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Any driver can have an accident or get a speeding ticket, but if you have too many such mishaps on the road, your auto insurance company may consider you to be a high-risk driver.
That can drive up your insurance rates or worse — insurers may refuse to renew your policy. Although nearly all states require drivers to carry a minimum amount of car insurance, carriers have the right to deny coverage if they think you represent too great a risk.
If no insurer will sell you a policy on the commercial market, your state department of motor vehicles may send you to an assigned-risk pool, where policies are far more costly.
If your state doesn’t have a high-risk pool, it will be up to you to find a “nonstandard insurer” who will take on the risk of providing coverage at a higher-than-normal price.
First, drive right
The best way to avoid being labeled a high-risk driver is make sure you to have a good driving record by driving safely.
“That is one of the best factors to help you get affordable insurance,” said Carole Walker, the executive director of the Rocky Mountain Insurance Information Association. “Having a lead foot or getting a lot of tickets for moving violations could push you toward having to shop for a high-risk insurer.”
Insurance companies review driving records before they issue policies and typically place drivers in one of the following categories:
• Preferred drivers: These motorists get reduced rates because they have good driving records and no traffic citations.
• Standard drivers: These may have received some traffic citations, but overall have good driving records.
• Nonstandard drivers: These may have had numerous accidents or citations. If you are considered to be a nonstandard driver, your car insurance costs can double, said Kevin Foley, a New Jersey insurance agent.
Typically, states require insurers to provide coverage for drivers in the high-risk pool who otherwise would not be able to buy policies. Each insurer who does business in the state is issued a share of the state’s risky drivers based on the number of car insurance policies they issue.
Start with the commercial options
To save money, first explore the commercial market. Only after exhausting that option should you pursue coverage through an assigned-risk pool, recommends Amy Bach, executive director of the United Policyholders consumer advocacy group in California. Small companies that specialize in high-risk drivers sometimes can offer lower rates.
“Try to go through the competitive market first to see what you can get,” she said. “You definitely want to compare what they offer to what you can get through an assigned-risk plan.”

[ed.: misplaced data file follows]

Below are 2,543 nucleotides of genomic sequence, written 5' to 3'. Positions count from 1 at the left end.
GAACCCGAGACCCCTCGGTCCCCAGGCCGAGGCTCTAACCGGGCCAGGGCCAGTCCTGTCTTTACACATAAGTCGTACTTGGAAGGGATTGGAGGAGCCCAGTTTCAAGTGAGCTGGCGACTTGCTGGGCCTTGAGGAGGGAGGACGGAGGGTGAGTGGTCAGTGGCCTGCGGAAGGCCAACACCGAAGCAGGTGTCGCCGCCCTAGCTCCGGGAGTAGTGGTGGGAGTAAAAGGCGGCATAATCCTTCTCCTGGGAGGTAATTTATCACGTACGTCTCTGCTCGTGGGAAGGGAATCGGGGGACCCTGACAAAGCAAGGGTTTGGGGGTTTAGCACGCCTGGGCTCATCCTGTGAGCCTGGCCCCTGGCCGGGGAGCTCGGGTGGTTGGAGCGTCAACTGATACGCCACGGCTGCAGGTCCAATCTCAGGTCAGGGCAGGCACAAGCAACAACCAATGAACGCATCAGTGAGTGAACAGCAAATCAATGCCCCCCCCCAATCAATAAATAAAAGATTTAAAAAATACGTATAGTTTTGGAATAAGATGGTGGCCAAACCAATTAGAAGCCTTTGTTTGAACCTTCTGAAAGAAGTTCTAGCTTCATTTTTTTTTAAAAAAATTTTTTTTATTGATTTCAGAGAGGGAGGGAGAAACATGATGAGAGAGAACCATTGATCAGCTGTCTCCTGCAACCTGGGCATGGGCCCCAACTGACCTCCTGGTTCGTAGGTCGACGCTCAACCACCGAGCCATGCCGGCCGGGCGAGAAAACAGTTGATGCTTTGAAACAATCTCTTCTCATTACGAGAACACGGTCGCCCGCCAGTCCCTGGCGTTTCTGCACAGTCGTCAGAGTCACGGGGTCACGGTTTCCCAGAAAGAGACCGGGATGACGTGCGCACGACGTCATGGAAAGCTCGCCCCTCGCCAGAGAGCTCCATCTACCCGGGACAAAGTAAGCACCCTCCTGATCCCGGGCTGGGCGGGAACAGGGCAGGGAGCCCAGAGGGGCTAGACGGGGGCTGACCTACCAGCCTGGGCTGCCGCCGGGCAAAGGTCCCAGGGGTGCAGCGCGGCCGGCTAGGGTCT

People who have trouble improving their driving can ask their insurer to install a device in their car to monitor their driving, she added. These telematics devices monitors and records such things as how fast you drive and how hard you apply the brakes. If the devices show that you are consistently practicing safe driving, you may even qualify for an insurance discount.
Once you’re in the high-risk pool, you’ll want to get out of it as soon as you can. Insurers typically use a point system to rate various claims, traffic violations and accidents. You can ask your insurance carrier how long it may take for the points to drop off your record so you can qualify for a standard policy.
Other factors that may drive up your insurance costs
Not all drivers who are considered high-risk have bad driving records. Insurers may charge you extra for your policy for a variety of reasons, such as:
- Being a young person with no driving history. Experience counts when it comes to pricing car insurance. Teens statistically are among the riskiest drivers on the highway.
- Allowing your insurance policy to lapse. Insurers consider this to be a sign of risky behavior.
- Driving cars with powerful engines. High-performance cars tend to generate more claims, said Kevin Foley, a New Jersey insurance agent. “The power of the car is factored into your insurance rates.”
- Residing in a community where there are more traffic accidents than average. Even if you’re a great driver, where you live will be factored into your insurance costs.
- Having credit problems. Studies show that people who don’t pay their bills on time tend to file more insurance claims, said Foley.
Keep looking for a better deal
Whenever you find yourself paying high vehicle insurance costs, you remain free to look for a better deal, said Janet Ruiz, a spokeswoman for the Insurance Information Institute. If you’re able to improve your driving record, eventually a carrier will sell you a standard policy, although it could take several years, depending on your driving record.
“Keep shopping and comparing each time you are up for renewal,” she said.
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